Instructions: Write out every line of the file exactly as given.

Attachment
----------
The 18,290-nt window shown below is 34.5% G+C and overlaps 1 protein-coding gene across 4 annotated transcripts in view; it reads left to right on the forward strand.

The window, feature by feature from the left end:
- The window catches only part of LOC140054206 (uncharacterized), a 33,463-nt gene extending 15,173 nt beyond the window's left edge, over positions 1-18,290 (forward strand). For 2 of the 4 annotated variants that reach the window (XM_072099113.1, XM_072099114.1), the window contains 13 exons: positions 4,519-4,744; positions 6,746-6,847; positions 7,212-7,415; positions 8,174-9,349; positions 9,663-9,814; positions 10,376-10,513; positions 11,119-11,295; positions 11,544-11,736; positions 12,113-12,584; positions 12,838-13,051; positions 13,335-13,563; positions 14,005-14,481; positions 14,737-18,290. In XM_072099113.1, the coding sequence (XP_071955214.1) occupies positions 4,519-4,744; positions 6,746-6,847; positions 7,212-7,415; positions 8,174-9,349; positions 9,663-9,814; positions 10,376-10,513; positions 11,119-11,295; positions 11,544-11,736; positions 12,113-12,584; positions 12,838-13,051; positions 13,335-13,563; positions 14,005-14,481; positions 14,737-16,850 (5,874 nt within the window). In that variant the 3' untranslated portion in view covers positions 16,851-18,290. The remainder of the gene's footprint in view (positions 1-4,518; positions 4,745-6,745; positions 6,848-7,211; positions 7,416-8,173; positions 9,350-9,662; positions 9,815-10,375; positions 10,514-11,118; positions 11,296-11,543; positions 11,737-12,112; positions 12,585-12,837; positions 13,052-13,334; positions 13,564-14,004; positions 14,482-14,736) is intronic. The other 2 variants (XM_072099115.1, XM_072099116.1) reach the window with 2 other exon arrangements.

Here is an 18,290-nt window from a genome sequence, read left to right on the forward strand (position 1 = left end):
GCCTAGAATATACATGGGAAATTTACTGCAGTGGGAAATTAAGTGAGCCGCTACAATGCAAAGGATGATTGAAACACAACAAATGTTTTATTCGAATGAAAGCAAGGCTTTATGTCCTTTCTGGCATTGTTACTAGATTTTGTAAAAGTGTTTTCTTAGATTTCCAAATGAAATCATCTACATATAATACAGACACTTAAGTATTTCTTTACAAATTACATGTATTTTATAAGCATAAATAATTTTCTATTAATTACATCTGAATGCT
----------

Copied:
The 18,290-nt window shown below is 34.5% G+C and overlaps 1 protein-coding gene across 4 annotated transcripts in view; it reads left to right on the forward strand.

The window, feature by feature from the left end:
- The window catches only part of LOC140054206 (uncharacterized), a 33,463-nt gene extending 15,173 nt beyond the window's left edge, over positions 1-18,290 (forward strand). For 2 of the 4 annotated variants that reach the window (XM_072099113.1, XM_072099114.1), the window contains 13 exons: positions 4,519-4,744; positions 6,746-6,847; positions 7,212-7,415; positions 8,174-9,349; positions 9,663-9,814; positions 10,376-10,513; positions 11,119-11,295; positions 11,544-11,736; positions 12,113-12,584; positions 12,838-13,051; positions 13,335-13,563; positions 14,005-14,481; positions 14,737-18,290. In XM_072099113.1, the coding sequence (XP_071955214.1) occupies positions 4,519-4,744; positions 6,746-6,847; positions 7,212-7,415; positions 8,174-9,349; positions 9,663-9,814; positions 10,376-10,513; positions 11,119-11,295; positions 11,544-11,736; positions 12,113-12,584; positions 12,838-13,051; positions 13,335-13,563; positions 14,005-14,481; positions 14,737-16,850 (5,874 nt within the window). In that variant the 3' untranslated portion in view covers positions 16,851-18,290. The remainder of the gene's footprint in view (positions 1-4,518; positions 4,745-6,745; positions 6,848-7,211; positions 7,416-8,173; positions 9,350-9,662; positions 9,815-10,375; positions 10,514-11,118; positions 11,296-11,543; positions 11,737-12,112; positions 12,585-12,837; positions 13,052-13,334; positions 13,564-14,004; positions 14,482-14,736) is intronic. The other 2 variants (XM_072099115.1, XM_072099116.1) reach the window with 2 other exon arrangements.

Here is an 18,290-nt window from a genome sequence, read left to right on the forward strand (position 1 = left end):
GCCTAGAATATACATGGGAAATTTACTGCAGTGGGAAATTAAGTGAGCCGCTACAATGCAAAGGATGATTGAAACACAACAAATGTTTTATTCGAATGAAAGCAAGGCTTTATGTCCTTTCTGGCATTGTTACTAGATTTTGTAAAAGTGTTTTCTTAGATTTCCAAATGAAATCATCTACATATAATACAGACACTTAAGTATTTCTTTACAAATTACATGTATTTTATAAGCATAAATAATTTTCTATTAATTACATCTGAATGCT